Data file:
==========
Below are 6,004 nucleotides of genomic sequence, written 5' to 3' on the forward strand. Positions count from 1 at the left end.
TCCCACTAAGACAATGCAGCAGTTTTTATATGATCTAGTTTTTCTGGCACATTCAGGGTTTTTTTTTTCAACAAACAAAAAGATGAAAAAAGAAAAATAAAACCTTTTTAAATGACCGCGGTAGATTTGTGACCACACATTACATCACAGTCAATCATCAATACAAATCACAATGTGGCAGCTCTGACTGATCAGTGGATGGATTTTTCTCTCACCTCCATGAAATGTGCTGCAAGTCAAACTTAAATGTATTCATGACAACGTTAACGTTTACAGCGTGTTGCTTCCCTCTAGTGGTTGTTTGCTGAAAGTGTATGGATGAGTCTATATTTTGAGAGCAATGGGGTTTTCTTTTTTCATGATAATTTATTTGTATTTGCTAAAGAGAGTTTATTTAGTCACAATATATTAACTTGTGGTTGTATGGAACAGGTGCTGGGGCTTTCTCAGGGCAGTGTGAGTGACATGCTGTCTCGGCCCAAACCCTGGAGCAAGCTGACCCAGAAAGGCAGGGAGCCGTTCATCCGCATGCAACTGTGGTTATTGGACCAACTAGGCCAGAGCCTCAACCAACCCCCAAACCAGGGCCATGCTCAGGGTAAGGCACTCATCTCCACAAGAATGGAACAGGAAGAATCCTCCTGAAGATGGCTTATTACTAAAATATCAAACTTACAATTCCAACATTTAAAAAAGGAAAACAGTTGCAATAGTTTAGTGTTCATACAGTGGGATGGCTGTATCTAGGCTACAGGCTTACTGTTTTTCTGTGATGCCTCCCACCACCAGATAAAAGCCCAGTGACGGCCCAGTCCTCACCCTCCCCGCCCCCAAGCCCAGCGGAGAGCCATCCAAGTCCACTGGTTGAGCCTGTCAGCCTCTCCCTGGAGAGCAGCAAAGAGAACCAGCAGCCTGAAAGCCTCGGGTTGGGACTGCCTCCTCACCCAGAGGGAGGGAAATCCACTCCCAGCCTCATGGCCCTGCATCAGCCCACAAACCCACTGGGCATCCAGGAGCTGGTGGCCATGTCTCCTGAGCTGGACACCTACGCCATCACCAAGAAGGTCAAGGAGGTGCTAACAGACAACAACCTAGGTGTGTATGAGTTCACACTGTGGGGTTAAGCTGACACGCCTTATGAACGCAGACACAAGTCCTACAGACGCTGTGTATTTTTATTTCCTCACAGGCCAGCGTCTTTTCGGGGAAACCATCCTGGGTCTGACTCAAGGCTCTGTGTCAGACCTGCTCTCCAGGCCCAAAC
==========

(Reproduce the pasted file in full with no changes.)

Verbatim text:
Below are 6,004 nucleotides of genomic sequence, written 5' to 3' on the forward strand. Positions count from 1 at the left end.
TCCCACTAAGACAATGCAGCAGTTTTTATATGATCTAGTTTTTCTGGCACATTCAGGGTTTTTTTTTTCAACAAACAAAAAGATGAAAAAAGAAAAATAAAACCTTTTTAAATGACCGCGGTAGATTTGTGACCACACATTACATCACAGTCAATCATCAATACAAATCACAATGTGGCAGCTCTGACTGATCAGTGGATGGATTTTTCTCTCACCTCCATGAAATGTGCTGCAAGTCAAACTTAAATGTATTCATGACAACGTTAACGTTTACAGCGTGTTGCTTCCCTCTAGTGGTTGTTTGCTGAAAGTGTATGGATGAGTCTATATTTTGAGAGCAATGGGGTTTTCTTTTTTCATGATAATTTATTTGTATTTGCTAAAGAGAGTTTATTTAGTCACAATATATTAACTTGTGGTTGTATGGAACAGGTGCTGGGGCTTTCTCAGGGCAGTGTGAGTGACATGCTGTCTCGGCCCAAACCCTGGAGCAAGCTGACCCAGAAAGGCAGGGAGCCGTTCATCCGCATGCAACTGTGGTTATTGGACCAACTAGGCCAGAGCCTCAACCAACCCCCAAACCAGGGCCATGCTCAGGGTAAGGCACTCATCTCCACAAGAATGGAACAGGAAGAATCCTCCTGAAGATGGCTTATTACTAAAATATCAAACTTACAATTCCAACATTTAAAAAAGGAAAACAGTTGCAATAGTTTAGTGTTCATACAGTGGGATGGCTGTATCTAGGCTACAGGCTTACTGTTTTTCTGTGATGCCTCCCACCACCAGATAAAAGCCCAGTGACGGCCCAGTCCTCACCCTCCCCGCCCCCAAGCCCAGCGGAGAGCCATCCAAGTCCACTGGTTGAGCCTGTCAGCCTCTCCCTGGAGAGCAGCAAAGAGAACCAGCAGCCTGAAAGCCTCGGGTTGGGACTGCCTCCTCACCCAGAGGGAGGGAAATCCACTCCCAGCCTCATGGCCCTGCATCAGCCCACAAACCCACTGGGCATCCAGGAGCTGGTGGCCATGTCTCCTGAGCTGGACACCTACGCCATCACCAAGAAGGTCAAGGAGGTGCTAACAGACAACAACCTAGGTGTGTATGAGTTCACACTGTGGGGTTAAGCTGACACGCCTTATGAACGCAGACACAAGTCCTACAGACGCTGTGTATTTTTATTTCCTCACAGGCCAGCGTCTTTTCGGGGAAACCATCCTGGGTCTGACTCAAGGCTCTGTGTCAGACCTGCTCTCCAGGCCCAAAC